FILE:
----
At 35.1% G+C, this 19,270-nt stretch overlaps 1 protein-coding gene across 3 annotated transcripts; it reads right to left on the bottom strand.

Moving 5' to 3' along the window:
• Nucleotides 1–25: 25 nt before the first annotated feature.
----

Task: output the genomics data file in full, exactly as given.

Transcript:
At 35.1% G+C, this 19,270-nt stretch overlaps 1 protein-coding gene across 3 annotated transcripts; it reads right to left on the bottom strand.

Moving 5' to 3' along the window:
• Nucleotides 1–25: 25 nt before the first annotated feature.